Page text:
Tip: You’re obviously going to use your Taiwanese phone number when you set up your account. But, before you return to the US, call customer service on back of your ATM card and ask to switch your phone number to a US phone number. You will need this to transfer money when you’re in the US. I guess you could also start with a US number. But I don’t know how that’ll affect your transactions when you’re in Taiwan. Maybe no big deal if your US number still works there?
Also remember that it takes 3 days for this to take effect. How do I know? I called them to change my number while in the U.S., hoping to then be able to transfer some money to Taiwan immediately. No go as I had to wait 3 days anyway.
3. Download Citibank TW App
This is actually harder than it seems. My iPhone will not let me download from Taiwan Apple Store because I don’t have a Taiwanese credit card for its account setup. So I had to use my laptop, find the app, download it on laptop iTunes, and push it to my iPhone.
Plus you can’t even find the
stupid app through App Store search. I always find it by going to the Citibank Taiwan website. There’s a picture link of the app.
Make sure you set up the OTP in the app. You have to link it to your Citibank Taiwan account and it knows to generate a code when you press the button in the app splash screen. I honestly can’t remember how it was set up the first time. But this is part of the two step authentication process for super secure stuff, like transferring money.
4. Transfer some money!
In the U.S., I use the Global Transfer in my US Citibank online banking to transfer money to Taiwan. The money goes to my Citibank USD account in Taiwan. I then transfer the money through Taiwan Citibank online banking to my Citibank TWD account.
Citibank still takes a cut when you transfer between USD and TWD but it’s pretty darn close to the current exchange rate and there is no transaction fee. It’s better than exchanging USD at a Taiwanese bank.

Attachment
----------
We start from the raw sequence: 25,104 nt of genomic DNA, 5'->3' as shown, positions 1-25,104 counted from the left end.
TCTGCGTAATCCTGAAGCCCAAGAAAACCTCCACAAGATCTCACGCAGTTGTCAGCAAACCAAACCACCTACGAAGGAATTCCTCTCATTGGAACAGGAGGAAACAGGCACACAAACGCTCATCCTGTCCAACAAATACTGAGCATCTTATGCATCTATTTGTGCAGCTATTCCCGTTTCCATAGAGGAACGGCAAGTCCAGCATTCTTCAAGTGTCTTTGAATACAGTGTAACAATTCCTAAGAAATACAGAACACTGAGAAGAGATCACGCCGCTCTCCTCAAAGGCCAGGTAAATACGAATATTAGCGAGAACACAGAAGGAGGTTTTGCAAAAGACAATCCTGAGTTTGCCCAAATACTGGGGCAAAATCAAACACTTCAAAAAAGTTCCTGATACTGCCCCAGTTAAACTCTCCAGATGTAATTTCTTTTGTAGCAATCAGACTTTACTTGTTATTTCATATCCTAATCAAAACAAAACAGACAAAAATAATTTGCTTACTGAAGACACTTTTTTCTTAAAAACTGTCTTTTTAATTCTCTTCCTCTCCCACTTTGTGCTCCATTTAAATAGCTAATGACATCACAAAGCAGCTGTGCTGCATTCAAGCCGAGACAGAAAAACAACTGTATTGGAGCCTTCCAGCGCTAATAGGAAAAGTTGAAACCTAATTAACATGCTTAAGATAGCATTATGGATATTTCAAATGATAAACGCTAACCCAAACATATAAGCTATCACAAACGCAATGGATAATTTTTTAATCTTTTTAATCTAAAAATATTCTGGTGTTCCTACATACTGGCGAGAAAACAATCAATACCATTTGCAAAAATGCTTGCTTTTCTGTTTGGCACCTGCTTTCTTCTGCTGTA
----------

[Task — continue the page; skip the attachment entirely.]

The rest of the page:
Since Taiwan financial system kind of follows Western schedule, you will find your Taiwan Citibank online banking unavailable at strange Taiwanese times. Transfer also go through at seemingly strange times. In the U.S. transfers occur and are credited overnight, which means when you’re in Taiwan it becomes available at night instead. So take all that into account.
I find Global Transfers to be pretty quick because of this time difference. But there’s been a few times when I’ve cut it way close. You always need to leave a few days for these transactions to clear.
Other Things about Spending Your
Monopoly Money in Taiwan
The great thing about Taiwan is, you can withdraw, and in some instances even deposit, money through ATMs located at your local 7-11, Family Mart, etc. The only caveat is the limit of $20k a day. I’ve deposited money at an ATM only once. I think it was a 台銀 ATM machine and hence allowed me to make deposits.
In Taiwan, they like to pay each other through ATM transfers. The limit is $30k a day. Citibank online banking allows you to do this. You can also set up designated accounts which will allow you to bypass the $30k limit. That requires more form filling at a local branch. There is also a lot of fraud issues because of this ATM transfer. So be careful when you make purchases online that require ATM transfers.
With ATM transfer, you can pay for your utility bills, your PC home purchases, even buying and shipping books at Mollie from the comfort of your home.
It also means that you can buy something in Taiwan and pay for it in the U.S! I couldn’t do that 4 years ago. But because of the OTP 2 step authentication, I no longer need a special ATM card reader that only runs on Windows.
Every time you withdraw money from a non Citibank ATM it’s $15 TWD. Really cheap.
That’s pretty much it. It’s a lovely set up once you put in the time to get the bank accounts. I’ve become the Bank of Guavarama for other friends when we’re altogether in Taiwan. The downside is, of course, I end up spending way more money than I plan to because I have access to a virtual ATM machine now!